Goel says the early indications for GetSet’s ability to improve drop-out rates look good, with the results from three months of trials involving a few hundred students — who self-selected to try out the product — showing users being 5% to 10% more likely to “stick around”, as he puts it. That’s pretty early data so it will be interesting to see what kind of success rates GetSet can achieve with far more substantial usage as it rolls out across universities — today’s ASU rollout being its first sizable deployment.
“We’ve got another big college in Southern California that’s launching the week after [ASU], so that’s our next big launch,” adds Goel. “And then we’ve got a whole set of schools. We’re trying to get it right — we’re only launching one school a week or every two weeks right now. We’re not going to try to sign up lots of schools but we have a very deep pipeline of traditional universities, online colleges.
“The drop-out problem is really across the board. I think people traditionally think of it as something that only happens at lower tier universities or online universities but really with the exception of maybe the top 50 or 100 universities in the US, everyone else has a big drop-out problem.”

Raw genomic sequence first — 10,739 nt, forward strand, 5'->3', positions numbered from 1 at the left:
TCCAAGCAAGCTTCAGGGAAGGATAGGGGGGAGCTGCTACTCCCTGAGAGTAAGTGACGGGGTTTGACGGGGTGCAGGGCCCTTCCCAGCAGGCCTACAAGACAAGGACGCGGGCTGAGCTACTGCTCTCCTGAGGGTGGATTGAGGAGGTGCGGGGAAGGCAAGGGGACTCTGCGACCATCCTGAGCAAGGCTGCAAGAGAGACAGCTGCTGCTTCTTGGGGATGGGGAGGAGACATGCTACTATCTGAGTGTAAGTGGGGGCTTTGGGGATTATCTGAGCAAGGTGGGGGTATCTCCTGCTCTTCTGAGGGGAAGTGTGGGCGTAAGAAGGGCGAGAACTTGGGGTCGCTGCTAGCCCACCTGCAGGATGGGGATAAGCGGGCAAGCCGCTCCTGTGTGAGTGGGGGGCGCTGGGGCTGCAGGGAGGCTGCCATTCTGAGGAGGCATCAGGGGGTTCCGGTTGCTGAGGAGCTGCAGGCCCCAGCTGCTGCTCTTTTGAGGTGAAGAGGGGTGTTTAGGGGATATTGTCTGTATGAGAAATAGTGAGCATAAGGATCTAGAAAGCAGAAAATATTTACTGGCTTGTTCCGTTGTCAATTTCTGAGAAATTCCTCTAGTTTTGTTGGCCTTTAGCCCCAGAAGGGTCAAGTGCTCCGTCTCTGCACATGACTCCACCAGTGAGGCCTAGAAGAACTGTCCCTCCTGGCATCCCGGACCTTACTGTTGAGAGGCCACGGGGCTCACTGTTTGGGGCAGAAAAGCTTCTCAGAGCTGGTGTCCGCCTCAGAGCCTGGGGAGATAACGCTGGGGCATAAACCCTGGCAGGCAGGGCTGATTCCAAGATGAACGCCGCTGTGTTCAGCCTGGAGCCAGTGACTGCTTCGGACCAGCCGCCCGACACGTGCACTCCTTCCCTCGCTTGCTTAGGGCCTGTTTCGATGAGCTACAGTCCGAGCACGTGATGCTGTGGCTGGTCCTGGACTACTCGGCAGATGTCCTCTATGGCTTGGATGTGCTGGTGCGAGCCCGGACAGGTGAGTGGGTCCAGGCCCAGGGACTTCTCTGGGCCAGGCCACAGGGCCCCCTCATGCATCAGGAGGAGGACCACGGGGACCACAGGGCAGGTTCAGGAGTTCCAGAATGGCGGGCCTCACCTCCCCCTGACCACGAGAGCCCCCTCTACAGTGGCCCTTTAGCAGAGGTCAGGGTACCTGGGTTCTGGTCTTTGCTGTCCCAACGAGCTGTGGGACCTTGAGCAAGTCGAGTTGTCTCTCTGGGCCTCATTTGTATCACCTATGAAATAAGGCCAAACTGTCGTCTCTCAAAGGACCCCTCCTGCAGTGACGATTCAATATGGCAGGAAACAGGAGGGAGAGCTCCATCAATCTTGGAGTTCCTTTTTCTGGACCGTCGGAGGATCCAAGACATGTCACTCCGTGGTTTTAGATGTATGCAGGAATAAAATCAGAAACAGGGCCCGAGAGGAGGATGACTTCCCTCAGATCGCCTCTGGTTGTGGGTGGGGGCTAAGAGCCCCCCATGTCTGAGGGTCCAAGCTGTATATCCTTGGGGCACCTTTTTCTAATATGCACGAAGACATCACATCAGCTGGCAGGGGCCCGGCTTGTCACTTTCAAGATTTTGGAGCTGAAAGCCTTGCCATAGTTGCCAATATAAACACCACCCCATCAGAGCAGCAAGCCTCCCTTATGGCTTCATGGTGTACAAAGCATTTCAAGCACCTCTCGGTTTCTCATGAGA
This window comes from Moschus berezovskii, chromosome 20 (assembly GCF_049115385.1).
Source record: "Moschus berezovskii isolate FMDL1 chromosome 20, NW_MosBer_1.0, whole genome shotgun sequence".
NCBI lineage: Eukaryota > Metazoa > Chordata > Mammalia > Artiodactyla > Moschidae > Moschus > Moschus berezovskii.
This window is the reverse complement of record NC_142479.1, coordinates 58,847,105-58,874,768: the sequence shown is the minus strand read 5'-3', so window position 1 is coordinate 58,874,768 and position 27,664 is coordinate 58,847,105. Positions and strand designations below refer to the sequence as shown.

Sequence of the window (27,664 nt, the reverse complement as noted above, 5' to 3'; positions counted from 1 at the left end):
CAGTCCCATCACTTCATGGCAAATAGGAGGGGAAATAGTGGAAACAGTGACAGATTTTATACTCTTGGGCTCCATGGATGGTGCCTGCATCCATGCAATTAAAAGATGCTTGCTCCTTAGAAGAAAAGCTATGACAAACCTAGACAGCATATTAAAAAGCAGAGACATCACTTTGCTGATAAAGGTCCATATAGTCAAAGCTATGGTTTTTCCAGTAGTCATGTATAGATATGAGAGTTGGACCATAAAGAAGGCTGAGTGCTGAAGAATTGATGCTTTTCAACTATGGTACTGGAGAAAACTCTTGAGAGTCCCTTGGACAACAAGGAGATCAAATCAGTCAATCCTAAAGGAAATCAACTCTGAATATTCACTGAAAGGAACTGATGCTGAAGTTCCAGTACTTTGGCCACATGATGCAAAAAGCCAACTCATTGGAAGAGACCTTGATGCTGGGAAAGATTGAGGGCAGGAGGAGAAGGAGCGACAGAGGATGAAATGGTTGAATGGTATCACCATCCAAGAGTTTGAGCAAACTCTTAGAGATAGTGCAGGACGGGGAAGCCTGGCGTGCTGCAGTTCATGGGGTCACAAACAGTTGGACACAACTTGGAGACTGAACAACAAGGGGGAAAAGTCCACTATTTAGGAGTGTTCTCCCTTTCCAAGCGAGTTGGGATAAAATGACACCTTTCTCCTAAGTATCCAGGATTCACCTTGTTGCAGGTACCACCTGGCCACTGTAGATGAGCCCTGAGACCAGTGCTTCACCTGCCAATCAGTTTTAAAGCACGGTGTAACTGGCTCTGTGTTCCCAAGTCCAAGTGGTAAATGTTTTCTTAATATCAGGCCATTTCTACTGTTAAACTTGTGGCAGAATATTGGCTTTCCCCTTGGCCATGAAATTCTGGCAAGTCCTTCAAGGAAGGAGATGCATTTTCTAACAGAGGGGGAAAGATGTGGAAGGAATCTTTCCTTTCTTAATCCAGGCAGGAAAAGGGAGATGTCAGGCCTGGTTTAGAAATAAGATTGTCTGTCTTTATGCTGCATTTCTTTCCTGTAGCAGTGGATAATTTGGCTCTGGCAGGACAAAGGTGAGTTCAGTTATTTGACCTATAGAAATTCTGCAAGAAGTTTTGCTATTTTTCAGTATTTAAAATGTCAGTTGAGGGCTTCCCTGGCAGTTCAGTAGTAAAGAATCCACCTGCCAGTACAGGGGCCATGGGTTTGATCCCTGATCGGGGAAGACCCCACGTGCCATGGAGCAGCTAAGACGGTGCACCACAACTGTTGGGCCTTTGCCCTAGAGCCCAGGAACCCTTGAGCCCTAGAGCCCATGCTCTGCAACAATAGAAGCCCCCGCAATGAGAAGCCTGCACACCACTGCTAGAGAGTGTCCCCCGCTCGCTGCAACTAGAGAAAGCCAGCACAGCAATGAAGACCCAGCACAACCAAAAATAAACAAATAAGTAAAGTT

In addition to targeted help to cut drop-out rates, Goel says the platform can help universities to quickly identify large-scale problems that are affecting the student body — giving them a chance to intervene early — such as, for example, a Chicago university that the startup has been working with being able to identify a parking problem that was making it tough for students to get to their classes via comments made on its platform.
“We provide some pretty deep business intelligence to the school. So the university has a word cloud so they can see what are emerging issues that are occurring on campus. This is really important for them because traditionally universities will only know if something is wrong if the student comes in to see a counsellor. Which today almost never happens,” adds Goel.
The GetSet business model is equivalent to a SaaS one, with the universities paying the startup so they can offer the platform as a free service to their students.